The region was once the domain of legendary drug lord Pablo Escobar and is among the most violent in the world, with over 2,000 murders in 2019.

Violent crackdowns by the Colombian military have resulted in mass deaths and the war between the Los Caparros and bitter rivals the Clan de Golfo – who were behind the shootout while Marianna was at the ranch – claims many more lives. 

In 2019, in a bid to thwart the drug trade, the government paid farmers to destroy coca crops. One unfortunate man, who obeyed the ruling, was murdered by Sonja, who put his body on display for 10 days to deter others from following suit.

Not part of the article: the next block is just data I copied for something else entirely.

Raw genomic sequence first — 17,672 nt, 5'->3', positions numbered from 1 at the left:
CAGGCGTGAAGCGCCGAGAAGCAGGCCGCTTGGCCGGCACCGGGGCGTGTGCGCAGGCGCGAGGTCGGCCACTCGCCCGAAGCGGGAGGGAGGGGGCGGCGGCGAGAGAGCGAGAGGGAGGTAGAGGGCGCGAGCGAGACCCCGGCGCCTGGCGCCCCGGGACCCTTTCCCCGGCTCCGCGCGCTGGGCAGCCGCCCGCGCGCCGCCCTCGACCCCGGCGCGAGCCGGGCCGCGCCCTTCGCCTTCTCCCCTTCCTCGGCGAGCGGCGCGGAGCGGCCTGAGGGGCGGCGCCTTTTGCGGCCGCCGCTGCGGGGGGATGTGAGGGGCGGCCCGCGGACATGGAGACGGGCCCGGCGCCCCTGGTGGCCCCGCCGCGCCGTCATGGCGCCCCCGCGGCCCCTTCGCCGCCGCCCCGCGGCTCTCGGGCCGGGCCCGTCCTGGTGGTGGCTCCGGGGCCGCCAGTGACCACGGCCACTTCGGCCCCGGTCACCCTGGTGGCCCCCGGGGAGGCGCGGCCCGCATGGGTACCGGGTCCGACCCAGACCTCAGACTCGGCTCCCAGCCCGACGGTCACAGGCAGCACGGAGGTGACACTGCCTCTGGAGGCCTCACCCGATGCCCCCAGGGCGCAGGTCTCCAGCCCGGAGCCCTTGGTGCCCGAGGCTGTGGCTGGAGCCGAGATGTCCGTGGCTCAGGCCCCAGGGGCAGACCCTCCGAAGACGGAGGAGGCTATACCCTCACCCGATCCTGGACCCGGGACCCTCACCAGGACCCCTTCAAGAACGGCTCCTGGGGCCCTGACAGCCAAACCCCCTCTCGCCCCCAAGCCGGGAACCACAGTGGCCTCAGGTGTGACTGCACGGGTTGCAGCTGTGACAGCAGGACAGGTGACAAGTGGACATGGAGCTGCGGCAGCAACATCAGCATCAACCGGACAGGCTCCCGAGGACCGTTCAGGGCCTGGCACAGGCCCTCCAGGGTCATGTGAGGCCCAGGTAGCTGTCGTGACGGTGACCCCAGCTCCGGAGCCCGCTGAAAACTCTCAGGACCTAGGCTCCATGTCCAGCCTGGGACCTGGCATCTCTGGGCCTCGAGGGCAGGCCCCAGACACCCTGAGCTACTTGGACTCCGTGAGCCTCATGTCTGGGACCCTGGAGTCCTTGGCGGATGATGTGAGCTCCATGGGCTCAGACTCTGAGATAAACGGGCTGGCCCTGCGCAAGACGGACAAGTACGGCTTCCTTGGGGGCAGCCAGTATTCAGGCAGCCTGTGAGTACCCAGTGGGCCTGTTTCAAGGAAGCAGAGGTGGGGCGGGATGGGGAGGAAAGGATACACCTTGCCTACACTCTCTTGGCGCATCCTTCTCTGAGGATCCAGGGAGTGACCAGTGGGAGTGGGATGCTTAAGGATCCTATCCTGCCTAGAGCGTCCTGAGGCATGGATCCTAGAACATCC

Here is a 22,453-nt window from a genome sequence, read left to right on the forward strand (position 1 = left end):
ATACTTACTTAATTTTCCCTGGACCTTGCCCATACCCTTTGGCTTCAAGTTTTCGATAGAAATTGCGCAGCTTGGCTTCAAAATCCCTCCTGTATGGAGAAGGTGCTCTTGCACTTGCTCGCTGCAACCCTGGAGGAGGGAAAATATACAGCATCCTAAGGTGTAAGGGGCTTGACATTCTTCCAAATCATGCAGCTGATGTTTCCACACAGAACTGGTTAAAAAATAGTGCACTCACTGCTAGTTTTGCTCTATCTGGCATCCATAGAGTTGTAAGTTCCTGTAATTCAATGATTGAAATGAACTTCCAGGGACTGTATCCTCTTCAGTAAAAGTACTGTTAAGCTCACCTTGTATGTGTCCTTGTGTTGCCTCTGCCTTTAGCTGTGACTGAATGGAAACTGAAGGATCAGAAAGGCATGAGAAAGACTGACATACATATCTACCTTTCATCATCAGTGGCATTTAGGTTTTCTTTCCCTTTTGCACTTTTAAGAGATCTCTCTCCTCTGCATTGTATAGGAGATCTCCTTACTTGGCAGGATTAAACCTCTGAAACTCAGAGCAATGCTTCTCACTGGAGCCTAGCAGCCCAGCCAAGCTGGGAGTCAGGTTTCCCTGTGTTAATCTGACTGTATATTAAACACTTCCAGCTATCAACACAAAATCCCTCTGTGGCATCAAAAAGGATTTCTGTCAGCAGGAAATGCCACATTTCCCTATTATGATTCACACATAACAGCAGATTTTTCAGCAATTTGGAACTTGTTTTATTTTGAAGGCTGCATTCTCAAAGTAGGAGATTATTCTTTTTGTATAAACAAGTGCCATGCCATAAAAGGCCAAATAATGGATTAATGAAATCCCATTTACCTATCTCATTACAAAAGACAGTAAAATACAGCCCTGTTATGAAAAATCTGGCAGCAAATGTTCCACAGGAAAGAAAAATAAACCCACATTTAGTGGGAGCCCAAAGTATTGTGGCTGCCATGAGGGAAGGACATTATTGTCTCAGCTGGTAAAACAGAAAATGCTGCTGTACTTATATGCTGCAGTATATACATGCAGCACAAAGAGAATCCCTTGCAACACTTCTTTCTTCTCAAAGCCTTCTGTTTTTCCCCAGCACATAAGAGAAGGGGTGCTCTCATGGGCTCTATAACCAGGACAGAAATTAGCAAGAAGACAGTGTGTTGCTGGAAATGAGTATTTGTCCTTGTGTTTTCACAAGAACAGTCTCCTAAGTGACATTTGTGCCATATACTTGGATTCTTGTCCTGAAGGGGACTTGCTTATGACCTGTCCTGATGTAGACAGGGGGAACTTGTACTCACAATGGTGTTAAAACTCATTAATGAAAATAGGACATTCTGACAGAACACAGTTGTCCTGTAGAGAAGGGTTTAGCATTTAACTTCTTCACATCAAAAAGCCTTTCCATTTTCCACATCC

She also admits being behind the kidnap of  a coachload of children, on their way to play a local soccer match.

Their mothers pleaded for their release and three were freed. Another was found dead.

Sonja tells Marianna she ordered the kidnapping as part of a “recruitment” drive, where young boys are abducted and forced to become narco-soldiers.

Asked if the remaining teens were alive, Sonja answered: “If they say yes, we send them to the troop. If they say no, we kill them.”

When shocked Marianna tells her it’s “horrible” to take the innocent boys from their family, Sonja replies that you “get used to what you do every day”, adding that the violence is necessary to maintain dominance in the drug trade.

But she admits she feels guilty about the lives she’s taken, explaining: “Sometimes I have nightmares about people who begged for their lives.“